Nutan recites the accusation indictment with the dispassionate voice of a bureaucrat, as if she was briefing a shopping list. She acts more like a programmed machine. Her task is to comply with the procedures, to find the accurate paragraphs and loopholes, and use them accordingly. We never see her making any additional inquiries or taking a field trip. Investigating the truth is not her concern. Those accused do not seem worthy beings in the prosecutor’s eyes. They just melt into anonymous mass which she sums up as “same faces, same stories”. From Nutan’s point of view, all those people are guilty and closing a case smoothly is her job. The faster, the better. She takes given evidence for granted, without feeling the need to evaluate and analyze it.

However it is not the director’s intention to impersonate a villain in that character. Tamhane observes her from the same objective distance as the rest of the dramatis personae. Nutan is neither good nor bad, just a common and unremarkable person. A civil servant, one of many, slavishly committed to bureaucratic rules. It is not the individual that is subjected to criticism, but the system, including the educational one, which produces the army of workers who are unable of creative thinking and problem solving, thus act only according to algorithms.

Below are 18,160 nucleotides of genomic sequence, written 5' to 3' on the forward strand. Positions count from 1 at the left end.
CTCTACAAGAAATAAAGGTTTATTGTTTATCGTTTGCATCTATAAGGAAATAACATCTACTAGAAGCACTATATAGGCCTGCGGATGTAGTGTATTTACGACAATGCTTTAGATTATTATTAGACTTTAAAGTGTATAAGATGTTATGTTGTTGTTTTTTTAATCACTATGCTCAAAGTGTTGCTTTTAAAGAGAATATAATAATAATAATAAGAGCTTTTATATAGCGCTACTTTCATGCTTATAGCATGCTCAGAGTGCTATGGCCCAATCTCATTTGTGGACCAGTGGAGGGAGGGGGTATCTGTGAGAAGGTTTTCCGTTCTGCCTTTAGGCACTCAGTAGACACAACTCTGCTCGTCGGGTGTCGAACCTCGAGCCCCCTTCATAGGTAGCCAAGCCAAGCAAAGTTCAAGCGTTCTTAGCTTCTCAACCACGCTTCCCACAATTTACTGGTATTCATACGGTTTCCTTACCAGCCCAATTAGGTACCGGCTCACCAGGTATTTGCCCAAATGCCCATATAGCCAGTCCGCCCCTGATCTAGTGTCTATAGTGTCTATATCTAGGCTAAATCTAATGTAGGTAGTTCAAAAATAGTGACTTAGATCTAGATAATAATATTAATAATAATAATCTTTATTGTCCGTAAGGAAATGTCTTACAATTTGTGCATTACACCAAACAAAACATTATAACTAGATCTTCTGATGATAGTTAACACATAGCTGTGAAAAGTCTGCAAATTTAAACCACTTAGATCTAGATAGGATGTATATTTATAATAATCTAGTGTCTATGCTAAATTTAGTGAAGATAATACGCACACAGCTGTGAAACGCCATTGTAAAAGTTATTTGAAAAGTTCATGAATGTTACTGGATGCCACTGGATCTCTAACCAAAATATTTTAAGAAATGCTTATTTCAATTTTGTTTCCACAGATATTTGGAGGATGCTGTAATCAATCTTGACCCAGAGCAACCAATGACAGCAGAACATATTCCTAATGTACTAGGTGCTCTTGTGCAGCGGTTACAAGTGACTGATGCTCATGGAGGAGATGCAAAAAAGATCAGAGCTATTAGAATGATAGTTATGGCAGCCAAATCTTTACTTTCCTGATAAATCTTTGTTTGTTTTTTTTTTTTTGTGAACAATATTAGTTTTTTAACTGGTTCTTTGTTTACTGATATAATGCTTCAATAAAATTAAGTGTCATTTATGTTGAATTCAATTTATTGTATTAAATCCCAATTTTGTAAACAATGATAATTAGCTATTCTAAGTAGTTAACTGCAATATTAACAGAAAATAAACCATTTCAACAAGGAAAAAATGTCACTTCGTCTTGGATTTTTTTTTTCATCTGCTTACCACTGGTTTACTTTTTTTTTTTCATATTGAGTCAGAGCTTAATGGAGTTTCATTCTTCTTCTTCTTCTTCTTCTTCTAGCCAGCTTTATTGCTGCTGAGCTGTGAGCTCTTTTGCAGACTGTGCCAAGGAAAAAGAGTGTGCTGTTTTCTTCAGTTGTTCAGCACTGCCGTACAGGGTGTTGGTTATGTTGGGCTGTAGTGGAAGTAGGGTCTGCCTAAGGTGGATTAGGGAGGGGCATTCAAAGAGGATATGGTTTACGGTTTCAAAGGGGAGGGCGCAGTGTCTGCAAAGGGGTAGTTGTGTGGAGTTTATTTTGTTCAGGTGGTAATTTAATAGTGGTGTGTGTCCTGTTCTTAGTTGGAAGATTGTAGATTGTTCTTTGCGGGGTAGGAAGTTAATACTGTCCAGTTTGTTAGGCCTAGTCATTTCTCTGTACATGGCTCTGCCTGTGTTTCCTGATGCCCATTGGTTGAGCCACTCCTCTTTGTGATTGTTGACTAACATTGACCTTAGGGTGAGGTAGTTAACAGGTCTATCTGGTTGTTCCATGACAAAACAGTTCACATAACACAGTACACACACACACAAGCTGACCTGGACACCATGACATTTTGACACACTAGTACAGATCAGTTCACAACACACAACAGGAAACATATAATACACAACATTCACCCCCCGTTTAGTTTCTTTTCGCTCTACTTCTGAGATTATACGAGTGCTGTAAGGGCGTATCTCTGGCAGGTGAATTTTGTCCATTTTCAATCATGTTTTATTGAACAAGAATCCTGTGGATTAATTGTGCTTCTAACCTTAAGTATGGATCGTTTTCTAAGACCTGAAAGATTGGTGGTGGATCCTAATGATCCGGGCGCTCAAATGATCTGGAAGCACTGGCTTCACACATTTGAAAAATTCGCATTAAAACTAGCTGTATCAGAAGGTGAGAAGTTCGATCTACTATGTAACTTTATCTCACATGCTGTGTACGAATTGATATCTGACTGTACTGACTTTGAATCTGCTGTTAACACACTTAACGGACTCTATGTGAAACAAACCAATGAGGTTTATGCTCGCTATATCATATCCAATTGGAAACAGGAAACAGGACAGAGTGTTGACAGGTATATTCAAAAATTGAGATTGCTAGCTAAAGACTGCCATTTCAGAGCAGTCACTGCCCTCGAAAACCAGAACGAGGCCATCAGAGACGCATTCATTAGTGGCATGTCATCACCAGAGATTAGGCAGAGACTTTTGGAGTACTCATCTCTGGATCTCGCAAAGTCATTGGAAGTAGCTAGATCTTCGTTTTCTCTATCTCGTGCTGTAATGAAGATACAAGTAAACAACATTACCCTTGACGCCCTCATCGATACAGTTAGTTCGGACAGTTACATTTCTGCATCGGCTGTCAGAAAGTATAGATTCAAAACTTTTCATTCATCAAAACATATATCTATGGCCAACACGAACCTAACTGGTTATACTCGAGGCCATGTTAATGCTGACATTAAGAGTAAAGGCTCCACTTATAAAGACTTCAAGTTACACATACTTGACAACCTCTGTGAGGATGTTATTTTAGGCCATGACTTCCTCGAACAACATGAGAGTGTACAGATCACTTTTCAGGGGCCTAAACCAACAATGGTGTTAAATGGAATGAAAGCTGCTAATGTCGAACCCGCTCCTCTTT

Kamble, with his methods of civil disobedience, bears resemblances to the activists of Kabir Kala Manch, an organization formed in the aftermath of 2002 Gujarat pogrom (a gruesome communal violence between Hindu and Muslim). KKM members, through theatre, poetry and music performances in slum and on streets, wanted to spread the message of egalitarianism, hence raise public awareness, calling for justice in various fields, like economical disparities as well as other social inequalities. Several activists of KKM were arrested under the serious charges of supporting Naxalites (which practically means being a threat to the state). Radical views of the organization and the far too open way of expressing them were not in the best interest of the state government. However, the charges against the artists and the introduced proceedings not only raised many questions, but also aroused controversies. Sachin Mali, Sagar Gorkhe and Ramesh Gaichor remained jailed for two years without any trial because of their turbulent songs.

A very similar mechanism, fabricating evidence of alleged conspiracy and threatening the integrity of the state (under enigmatic Unlawful Activities Prevention Act), is also introduced in the later stages of the Kamble’s case.

Other issues shown by Tamhane, like a prolonged arrest and not taking the poor health of the accused into consideration, remind of the songstress Sheetal Sathe who was imprisoned while heavily pregnant. A lower court denied the bail despite her state, and the fact that after a period of living in hiding Sathe willingly turned herself in to the police to clear the case against her and her husband. The Kabir Kala Munch controversies were publicized by the documentary maker Anand Patwardhan in famed “Jai Bhim Comrade”. Tamhane admitted in his interviews that he familiarized himself with Kabir Kala Manch case and Patwardhan’s work while researching for “Court”. So all those connotations are not accidental.